“Everything you want is on the other side of fear.” ~George Addair
My parents were teenagers when they had their first of three children. I was the middle child. They were uneducated, poor, and had very difficult upbringings.
As I recall my childhood, most of what I remember is how fearful both of my parents were.
They were constantly stressed out about money, the kids, the tattered house, the rusty car, and everything else in their lives.
My mother, my first role model, was so scared of the world. She definitely had an undiagnosed anxiety disorder. She was afraid to drive a car, afraid to eat in restaurants, afraid to go shopping, afraid of strangers.
She was completely crippled by fear.
In order to cope with all their anxiety, my parents often turned to binge drinking and smoking.
I remember watching the cigarette smoke form a thick haze throughout the house. My siblings and I had no choice but to inhale the second-hand smoke every day. Even our clothes and school books smelled like an ashtray.
I hated to see them drink because it often led to angry outbursts.
Throughout my childhood, I witnessed many painful and sometimes tragic events. My parents’ reaction to such events was always overdramatized and downright scary at times. They never knew how to cope in a civilized or peaceful manner.
Needless to say, my childhood was filled to the brim with fearful experiences.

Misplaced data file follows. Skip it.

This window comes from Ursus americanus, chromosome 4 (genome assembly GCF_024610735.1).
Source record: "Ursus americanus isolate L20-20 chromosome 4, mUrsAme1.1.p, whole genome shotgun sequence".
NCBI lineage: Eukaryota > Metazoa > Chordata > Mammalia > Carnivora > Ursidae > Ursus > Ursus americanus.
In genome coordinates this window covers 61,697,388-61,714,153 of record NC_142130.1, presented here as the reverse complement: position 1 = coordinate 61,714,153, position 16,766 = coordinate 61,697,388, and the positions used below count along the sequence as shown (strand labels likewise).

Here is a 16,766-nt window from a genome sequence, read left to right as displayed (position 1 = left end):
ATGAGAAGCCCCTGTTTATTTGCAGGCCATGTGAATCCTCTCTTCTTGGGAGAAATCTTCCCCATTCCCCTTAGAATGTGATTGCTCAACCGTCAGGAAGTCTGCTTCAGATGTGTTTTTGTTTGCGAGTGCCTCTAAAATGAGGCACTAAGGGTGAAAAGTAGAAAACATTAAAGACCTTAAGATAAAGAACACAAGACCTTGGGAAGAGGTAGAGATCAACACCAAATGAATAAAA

I desperately wanted to free myself from all the pain and fear. I just wanted to break free and be happy.
I vividly recall, at the age of eleven, making a promise to myself that I would do my best to get out of that mess. I knew my only escape route would be to study hard, go to university on student loans, and get a good job.
I locked myself in my bedroom, wearing sound blocking earmuffs, and studied every day until I graduated from university at the age of twenty-three.
Graduation day was one of the best days of my life. I finally got my ticket to freedom and happiness. At least, that was what I thought….
After that, everything fell neatly into place. I got a good job, got married, bought a nice house, and had two beautiful children.
But, despite all of these wonderful external experiences, I hadn’t escaped the clutch of fear. It was like a leech from childhood that wouldn’t let go.
I often cursed my parents for saturating me with such fear.
I made sure to hide it, especially from my loved ones and coworkers. I didn’t want my children to suffer like I did, and I didn’t want my employer or coworkers to see my weakness.
But the fear was building. It was starting to beat me up. I wouldn’t be able to hold it in much longer.
I had to figure out how to deal with this fear, and I had to do it fast.
My heart and soul told me to dive deeply into the spiritual aspect of life.